I am taken aback by the exchange of expertise casually being thrown my way. It took us months to discard our idea of shipping containers after we observed the flaws in it. Here, it is common knowledge. I ask them how they know so much about the containers, despite living in an isolated community. Most of them narrate stories of their extended families living in Afghanistan, and Turkham (the border between Pakistan and Afghanistan) who tried to use shipping containers left by the NATO forces during the war, and discovered their flaws.
This is the power of local knowledge and local expertise - something that The Orenda Project seeks to harness and, as I am increasingly learning, it is a force to be reckoned with.
An Evening in the Jirgah: Orenda Project (formerly Astana) - First site visit in Islamabad, Pakistan.
Having landed in Pakistan a day ago, I set out today to a part of Islamabad that is seldom frequented by anybody apart from the dwellers within it. The area is known as ‘Afghan Basti’, given its name due to Afghan settlers that came to Islamabad to look for work, and eventually settled here. Upon arrival, I found a jirgah, a community of elderly men sitting together having Kabuli Chai, the famous tea from Afghanistan’s capital. This is where the ‘co-creation’ process that Team Orenda talks about, had to start, and with the welcome that we were given by the group of men, it seemed to be on track.
I sat down after two of them vacated a charpai laid on the ground and offered me tea. While on of the men spoke Urdu, the rest could only talk in Pashtu, the regional language from the province that shares a border with Afghanistan.
“How long have you been living in this shanty-town?”
“Over thirty years”
“How many children do you have? Do they go to school?”
“The schools are too far away, so some of them go, but most of them end up leaving the school at one point or another”
“and why does that happen?”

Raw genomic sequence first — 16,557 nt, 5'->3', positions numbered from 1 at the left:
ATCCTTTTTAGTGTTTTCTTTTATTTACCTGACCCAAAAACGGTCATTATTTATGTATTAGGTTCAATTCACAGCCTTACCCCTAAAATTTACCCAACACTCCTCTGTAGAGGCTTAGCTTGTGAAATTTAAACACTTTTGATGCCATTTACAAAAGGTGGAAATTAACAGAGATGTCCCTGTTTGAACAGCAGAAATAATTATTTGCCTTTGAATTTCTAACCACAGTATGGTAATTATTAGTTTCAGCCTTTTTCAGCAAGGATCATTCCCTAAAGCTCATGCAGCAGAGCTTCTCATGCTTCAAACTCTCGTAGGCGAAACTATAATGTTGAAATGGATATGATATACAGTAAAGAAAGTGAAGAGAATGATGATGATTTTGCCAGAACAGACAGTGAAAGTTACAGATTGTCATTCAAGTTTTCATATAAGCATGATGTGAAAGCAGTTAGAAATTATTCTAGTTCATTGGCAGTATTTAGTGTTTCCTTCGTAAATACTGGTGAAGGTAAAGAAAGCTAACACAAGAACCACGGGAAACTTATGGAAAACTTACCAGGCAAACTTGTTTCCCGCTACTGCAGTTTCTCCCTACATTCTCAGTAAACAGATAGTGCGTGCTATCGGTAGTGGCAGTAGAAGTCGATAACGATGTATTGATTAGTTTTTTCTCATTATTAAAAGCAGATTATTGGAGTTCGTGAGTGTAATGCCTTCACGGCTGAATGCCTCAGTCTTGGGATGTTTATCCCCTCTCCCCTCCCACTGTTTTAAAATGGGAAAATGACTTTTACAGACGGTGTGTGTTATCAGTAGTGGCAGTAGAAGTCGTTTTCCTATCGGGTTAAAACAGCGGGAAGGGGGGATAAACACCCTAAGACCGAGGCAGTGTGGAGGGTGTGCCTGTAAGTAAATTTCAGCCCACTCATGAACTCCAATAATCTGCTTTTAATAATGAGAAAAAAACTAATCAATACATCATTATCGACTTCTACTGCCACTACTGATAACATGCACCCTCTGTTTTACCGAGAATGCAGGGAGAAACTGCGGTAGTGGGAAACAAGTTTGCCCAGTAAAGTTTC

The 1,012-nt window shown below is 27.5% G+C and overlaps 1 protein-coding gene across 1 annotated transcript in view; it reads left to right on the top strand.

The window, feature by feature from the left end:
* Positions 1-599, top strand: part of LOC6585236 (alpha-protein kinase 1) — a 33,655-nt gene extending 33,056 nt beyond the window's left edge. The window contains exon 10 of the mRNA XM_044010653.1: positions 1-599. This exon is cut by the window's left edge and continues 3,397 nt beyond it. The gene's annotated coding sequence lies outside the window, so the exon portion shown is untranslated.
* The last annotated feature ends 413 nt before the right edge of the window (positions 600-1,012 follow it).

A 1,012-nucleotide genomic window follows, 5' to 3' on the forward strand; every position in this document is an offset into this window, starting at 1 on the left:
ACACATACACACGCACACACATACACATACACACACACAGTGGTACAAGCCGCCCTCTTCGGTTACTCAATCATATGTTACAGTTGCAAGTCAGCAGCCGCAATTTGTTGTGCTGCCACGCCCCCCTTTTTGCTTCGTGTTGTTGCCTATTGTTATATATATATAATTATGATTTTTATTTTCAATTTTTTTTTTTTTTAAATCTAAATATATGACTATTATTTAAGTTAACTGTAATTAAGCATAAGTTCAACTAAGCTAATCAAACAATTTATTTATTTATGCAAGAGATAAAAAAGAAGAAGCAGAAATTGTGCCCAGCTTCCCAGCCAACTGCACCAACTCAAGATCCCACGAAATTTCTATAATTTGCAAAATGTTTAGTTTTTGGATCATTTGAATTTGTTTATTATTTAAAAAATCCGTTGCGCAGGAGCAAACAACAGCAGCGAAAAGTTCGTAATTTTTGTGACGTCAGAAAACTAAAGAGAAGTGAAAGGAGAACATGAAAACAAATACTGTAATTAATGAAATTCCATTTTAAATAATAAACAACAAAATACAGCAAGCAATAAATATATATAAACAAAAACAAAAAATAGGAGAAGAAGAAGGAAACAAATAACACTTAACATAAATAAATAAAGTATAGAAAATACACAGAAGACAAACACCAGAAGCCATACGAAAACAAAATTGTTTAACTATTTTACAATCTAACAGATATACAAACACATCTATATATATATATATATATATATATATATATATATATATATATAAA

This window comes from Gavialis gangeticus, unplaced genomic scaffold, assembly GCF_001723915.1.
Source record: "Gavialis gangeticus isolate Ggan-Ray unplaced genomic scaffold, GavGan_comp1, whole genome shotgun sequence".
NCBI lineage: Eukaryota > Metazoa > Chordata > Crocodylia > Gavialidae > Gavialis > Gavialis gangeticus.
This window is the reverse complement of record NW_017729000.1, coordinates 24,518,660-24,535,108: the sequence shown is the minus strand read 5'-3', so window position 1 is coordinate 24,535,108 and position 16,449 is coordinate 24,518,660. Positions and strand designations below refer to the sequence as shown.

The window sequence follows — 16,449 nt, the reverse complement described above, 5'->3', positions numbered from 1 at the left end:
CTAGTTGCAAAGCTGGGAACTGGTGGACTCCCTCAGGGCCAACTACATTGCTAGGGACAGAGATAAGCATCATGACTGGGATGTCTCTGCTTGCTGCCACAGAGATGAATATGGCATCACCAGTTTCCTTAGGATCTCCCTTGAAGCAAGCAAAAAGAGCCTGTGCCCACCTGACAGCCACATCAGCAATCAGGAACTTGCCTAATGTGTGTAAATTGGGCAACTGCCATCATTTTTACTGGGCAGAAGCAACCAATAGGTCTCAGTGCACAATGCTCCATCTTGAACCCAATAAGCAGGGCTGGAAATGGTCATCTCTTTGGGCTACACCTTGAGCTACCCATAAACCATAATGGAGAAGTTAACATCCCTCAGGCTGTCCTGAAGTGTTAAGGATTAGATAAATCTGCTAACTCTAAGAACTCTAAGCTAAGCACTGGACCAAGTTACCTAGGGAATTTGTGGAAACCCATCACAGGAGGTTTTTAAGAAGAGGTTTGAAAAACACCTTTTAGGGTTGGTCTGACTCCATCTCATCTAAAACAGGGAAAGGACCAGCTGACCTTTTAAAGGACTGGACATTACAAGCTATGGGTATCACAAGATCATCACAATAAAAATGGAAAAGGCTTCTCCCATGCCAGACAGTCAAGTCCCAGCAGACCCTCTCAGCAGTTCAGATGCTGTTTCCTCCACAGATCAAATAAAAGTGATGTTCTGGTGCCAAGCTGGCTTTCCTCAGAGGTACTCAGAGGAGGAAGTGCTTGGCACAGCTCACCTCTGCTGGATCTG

“They have better things to do”
Among a host of other things, education is one of Pakistan’s darkest problems. As the conversation above highlighted, it is not only the fact that most areas do not have schools- it is also because many parents refuse to send their children to schools. Education is seen as a thing which shows very slow returns to investment. For the poor man, a penny invested today has to yield an immediate benefit. The stomach has to feel full; the children need to stay warm. In that context, it is rational to dispose education in the face of greater priorities.
Perhaps that is Project Orenda’s greatest challenge- to change this perception of education among the underprivileged. That is not a process that happens overnight, we have realized, but there is some place this shift in thought has to occur. For that to happen, we have designed our curriculum in such a way that every student gains immediate benefits. The hygiene component makes sure every student can avoid easily preventable, but deadly diseases such as diarrhea and cholera. The entrepreneurship module makes sure that those who only study, even for a short period of time, gain the skills necessary to go beyond the ordinary in their latter endeavors.
But in the searing heat, as I sit in the jirgah, and talk to the elderly, I wonder how on earth I should explain entrepreneurship to a group who does not even fully share a language with me.
For starters, I should learn to say it in Pashtu.
The 14th International Conference on Diversity in Organizations, Communities, and Nations took place in Vienna from the 9-11 July. Some notable papers and presentations examined topics such as-
Anti-Diversity in the Age of Super- Integration.
Authentic Leadership through Understanding and Confronting Personal Biases.
Sharing Education across Religious Boundaries: A Case study from Northern Ireland.
Whose Nation? Educating for Diversity and Civic Citizenship in a Globalized Higher Education Market.
Diversity in Contemporary Classrooms: Are our Teachers Ready to Face the Challenge?
Is education ready to face the challenge? Diversity is the one true thing we all have in common. Education has the potential to play a key role in developing an understanding of this commonality. Understanding the complexity of human beings requires a new type of education and curriculum that teaches us to confront difference and develop a sense of mutual understanding. A curriculum that teaches us to uphold the “other” as similar yet distinct. A curriculum that teaches us to how to be human in our complex, integrated world and challenges us from retreating to the comfort of the known. Transforming education as a tool in which we learn to live with difference, ambiguity and complexity can provide a space for this knowledge transfer to take place. Much can be gained from the reflections of Henry Louis Gates when he stated,
‘Ours is a late- twentieth- century world profoundly fissured by nationality, ethnicity, race, class and gender. And the only way to transcend those divisions- to forge for once, a civic culture that respects both differences and commonalities- is through education that seeks to comprehend the diversity of human culture. Beyond the hype and the high-flown rhetoric is a pretty homely truth- ‘there is no tolerance without respect- and no respect without knowledge’.’